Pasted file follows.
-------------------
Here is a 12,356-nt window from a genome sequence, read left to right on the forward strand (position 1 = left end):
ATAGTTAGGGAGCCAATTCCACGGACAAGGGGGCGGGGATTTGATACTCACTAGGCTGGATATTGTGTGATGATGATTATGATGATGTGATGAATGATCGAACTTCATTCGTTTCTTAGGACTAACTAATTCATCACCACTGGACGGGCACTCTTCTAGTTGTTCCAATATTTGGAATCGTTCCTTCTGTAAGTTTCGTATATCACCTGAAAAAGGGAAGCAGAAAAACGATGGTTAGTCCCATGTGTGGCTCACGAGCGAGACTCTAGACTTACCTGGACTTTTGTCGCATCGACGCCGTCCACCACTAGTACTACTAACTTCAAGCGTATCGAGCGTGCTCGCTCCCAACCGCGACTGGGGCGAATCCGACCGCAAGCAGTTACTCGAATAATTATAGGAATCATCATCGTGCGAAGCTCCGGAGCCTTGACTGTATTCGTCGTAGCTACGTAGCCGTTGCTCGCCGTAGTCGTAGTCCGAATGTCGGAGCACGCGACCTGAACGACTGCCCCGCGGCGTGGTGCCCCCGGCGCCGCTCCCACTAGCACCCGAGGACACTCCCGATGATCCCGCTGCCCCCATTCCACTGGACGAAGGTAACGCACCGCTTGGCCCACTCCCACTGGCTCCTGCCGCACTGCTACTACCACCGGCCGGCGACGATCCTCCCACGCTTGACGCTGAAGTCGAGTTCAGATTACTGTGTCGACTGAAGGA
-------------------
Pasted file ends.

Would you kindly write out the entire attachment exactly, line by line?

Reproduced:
Here is a 12,356-nt window from a genome sequence, read left to right on the forward strand (position 1 = left end):
ATAGTTAGGGAGCCAATTCCACGGACAAGGGGGCGGGGATTTGATACTCACTAGGCTGGATATTGTGTGATGATGATTATGATGATGTGATGAATGATCGAACTTCATTCGTTTCTTAGGACTAACTAATTCATCACCACTGGACGGGCACTCTTCTAGTTGTTCCAATATTTGGAATCGTTCCTTCTGTAAGTTTCGTATATCACCTGAAAAAGGGAAGCAGAAAAACGATGGTTAGTCCCATGTGTGGCTCACGAGCGAGACTCTAGACTTACCTGGACTTTTGTCGCATCGACGCCGTCCACCACTAGTACTACTAACTTCAAGCGTATCGAGCGTGCTCGCTCCCAACCGCGACTGGGGCGAATCCGACCGCAAGCAGTTACTCGAATAATTATAGGAATCATCATCGTGCGAAGCTCCGGAGCCTTGACTGTATTCGTCGTAGCTACGTAGCCGTTGCTCGCCGTAGTCGTAGTCCGAATGTCGGAGCACGCGACCTGAACGACTGCCCCGCGGCGTGGTGCCCCCGGCGCCGCTCCCACTAGCACCCGAGGACACTCCCGATGATCCCGCTGCCCCCATTCCACTGGACGAAGGTAACGCACCGCTTGGCCCACTCCCACTGGCTCCTGCCGCACTGCTACTACCACCGGCCGGCGACGATCCTCCCACGCTTGACGCTGAAGTCGAGTTCAGATTACTGTGTCGACTGAAGGA